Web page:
Does Intravenous Vitamin C Work for COVID-19?

Doctors are using intravenous vitamin C to treat COVID-19 patients in China and Italy, where clinical trials are being conducted. Doctors in some areas of the U.S. are using it. Although it isn’t standard protocol in hospitals here, you can usually find it in private holistic clinics as an adjunct to other therapies and as an overall health booster.

But if you or a loved one happens to end up in the hospital with COVID-19, based on the few studies that have been documented, I would try my best to get it prescribed ASAP. If you are not able to find a treatment center for IV vitamin C, or are afraid of needles, here is Dr. Magaziner’s COVID-19 wellness recommendations to strengthen your immunity and resistance to the coronavirus: https://drmagaziner.com/news/dr-magaziners-coronavirus-covid-19-wellness-recommendations/

What is IV vitamin C?

A solution of vitamin C is administered intravenously in the arm so that the vitamin C goes directly into the bloodstream. When you take vitamin C supplements, it goes into the stomach and intestines. If the dose is higher than your body needs, you excrete it through urine. No matter how much vitamin C you take via a supplement you will not be able to achieve the blood levels you’d get from intravenous vitamin C.

How does it work?

It’s counter-intuitive, but even though vitamin C is an antioxidant when it is infused into your blood in very high doses it creates free radicals that destroy viruses and bacterial. At the same time, IV vitamin C strengthens the body’s antioxidant protection, which is especially important during an illness because serious infections use up the body’s antioxidants and vitamin very quickly.

Is it safe?

Yes, but it must be administered by a medical professional and few hospitals in the U.S. are prescribing it for COVID-19, so you have to beg for it. It is administered in private clinics as a preventative treatment against COVID-19 and for other illnesses including cancer. https://www.cancer.gov/about-cancer/treatment/cam/hp/vitamin-c-pdq

Intravenous vitamin C keeps people healthier longer.

Covid19 pneumonia is an extremely rapidly developing disease with a high mortality rate. The main pathogenesis is the acute lung injury that causes Acute Respiratory Distress Syndrome (ARDS) and death. Clinical studies and reports demonstrate that a timely administration of high dose IV Vit-C improves the outcome of Covid19 infection.

Since the development of vaccines or antiviral drugs may take a long time to develop, the use of IV Vit-C as a universal agent for ARDS may have benefits for Covid19 and other viral diseases.

Where has IV Vit-C been used successfully?

Recently, it was used in China to treat COVID-19 patients. Data published by the “Expert Group on clinical Treatment of New Corona Virus Disease in Shanghai” (Shanghai, 2019) discusses the use of IV Vit-C as a safe and effective treatment for hospitalized COVID-19 patients. The Chinese facility had 358 COVID -19 patients on March 17th, 2020. Fifty patients with moderate to severe infection were treated with the vitamin C infusion. None of the patients died and all of them improved. Their length of stay at the hospital was 3 to 5 days shorter than the typical 30-day hospital stay of the patients who did not receive the Vitamin-C IV.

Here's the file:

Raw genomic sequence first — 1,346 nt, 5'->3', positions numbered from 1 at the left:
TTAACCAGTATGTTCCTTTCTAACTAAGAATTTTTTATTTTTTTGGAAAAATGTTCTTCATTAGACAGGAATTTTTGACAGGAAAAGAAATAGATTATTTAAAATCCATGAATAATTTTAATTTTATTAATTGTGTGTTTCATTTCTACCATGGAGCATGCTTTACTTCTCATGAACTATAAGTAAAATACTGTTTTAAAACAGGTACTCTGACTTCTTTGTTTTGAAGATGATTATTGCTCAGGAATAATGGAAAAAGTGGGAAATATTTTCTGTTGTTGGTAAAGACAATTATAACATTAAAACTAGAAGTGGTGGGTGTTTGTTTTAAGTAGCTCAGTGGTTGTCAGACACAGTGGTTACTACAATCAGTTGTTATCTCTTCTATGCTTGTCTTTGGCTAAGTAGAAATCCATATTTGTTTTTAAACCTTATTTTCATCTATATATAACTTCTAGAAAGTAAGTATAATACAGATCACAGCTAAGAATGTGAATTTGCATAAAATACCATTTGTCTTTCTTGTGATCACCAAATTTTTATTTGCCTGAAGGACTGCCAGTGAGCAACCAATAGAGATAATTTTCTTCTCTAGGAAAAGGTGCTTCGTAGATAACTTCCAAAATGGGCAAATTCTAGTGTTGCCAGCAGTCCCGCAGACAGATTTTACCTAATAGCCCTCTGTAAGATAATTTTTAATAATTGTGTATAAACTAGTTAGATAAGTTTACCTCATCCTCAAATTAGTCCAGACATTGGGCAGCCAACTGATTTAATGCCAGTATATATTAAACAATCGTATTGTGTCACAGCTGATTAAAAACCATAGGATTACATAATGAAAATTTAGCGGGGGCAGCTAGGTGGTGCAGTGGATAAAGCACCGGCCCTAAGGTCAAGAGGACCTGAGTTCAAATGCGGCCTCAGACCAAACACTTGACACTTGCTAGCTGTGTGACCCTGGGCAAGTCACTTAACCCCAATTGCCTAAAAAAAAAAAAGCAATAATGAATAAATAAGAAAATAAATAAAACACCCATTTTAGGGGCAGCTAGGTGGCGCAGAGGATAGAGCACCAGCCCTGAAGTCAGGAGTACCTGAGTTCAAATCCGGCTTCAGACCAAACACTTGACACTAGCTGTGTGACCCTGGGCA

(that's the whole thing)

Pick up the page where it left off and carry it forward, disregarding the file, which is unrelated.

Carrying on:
Intravenous vitamin-C therapy has a safe track record and is relatively inexpensive. It shortens hospital stays, making it cost effective, and it frees up hospital beds and resources.

A 2020 meta-analysis of 9 existing clinical trials compared a group of people who received an IV infusion with a group of controls. The researchers found that, on average, IV vitamin C shortened the length of mechanical ventilation by 14%. The effect varied from study to study, though, and it was greater when members of the control group needed longer periods of ventilation.

A 2019 meta-analysis found that vitamin C infusions could shorten the length of intensive care unit stays by 7.8% and the need for mechanical ventilation by 18.2%. The study looked at a wide range of medical conditions, but not at COVID-19.

2019 randomized controlled trial looked at people with sepsis and severe acute respiratory failure, which are two complications that people with severe COVID-19 may experience. Participants received either a placebo or a vitamin C infusion. Although vitamin C did not decrease the rate of organ failure or sepsis, fewer people in the vitamin C group died.

What can you do now?

It might be awhile until a safe vaccine against COVID-19 is available. In the meantime, support your immune system with the recommended supplements and eat the color of the rainbow, including lots of fresh berries and vegetables, low-fat healthy protein, legumes, and nuts, and healthy fats (olive and avocado oils).

References

Alberto Boretti, Bimal Krishna Banik. Intravenous vitamin C for reduction of cytokines storm in acute respiratory distress syndrome. PharmaNutrition. 2020 Jun; 12: 100190.

Paul S. Anderson. Intravenous ascorbic acid for supportive treatment in hospitalized COVID-19 patients. 12 March 2020. International Society for Orthomolecular Medicine.

Barbra Cohn cared for her husband Morris for 10 years. He passed away from younger-onset Alzheimer’s disease in 2010. Afterward, she was compelled to write “Calmer Waters: The Caregiver’s Journey Through Alzheimer’s & Dementia”—Winner of the 2018 Book Excellence Award in Self-Help—in order to help other caregivers feel healthier and happier, have more energy, sleep better, feel more confident, deal with feelings of guilt and grief, and to ultimately experience inner peace. “Calmer Waters” is available at AmazonBarnes & NobleBoulder Book StoreTattered Cover Book Store,  Indie Bound.org, and many other fine independent bookstores, as well as public libraries.

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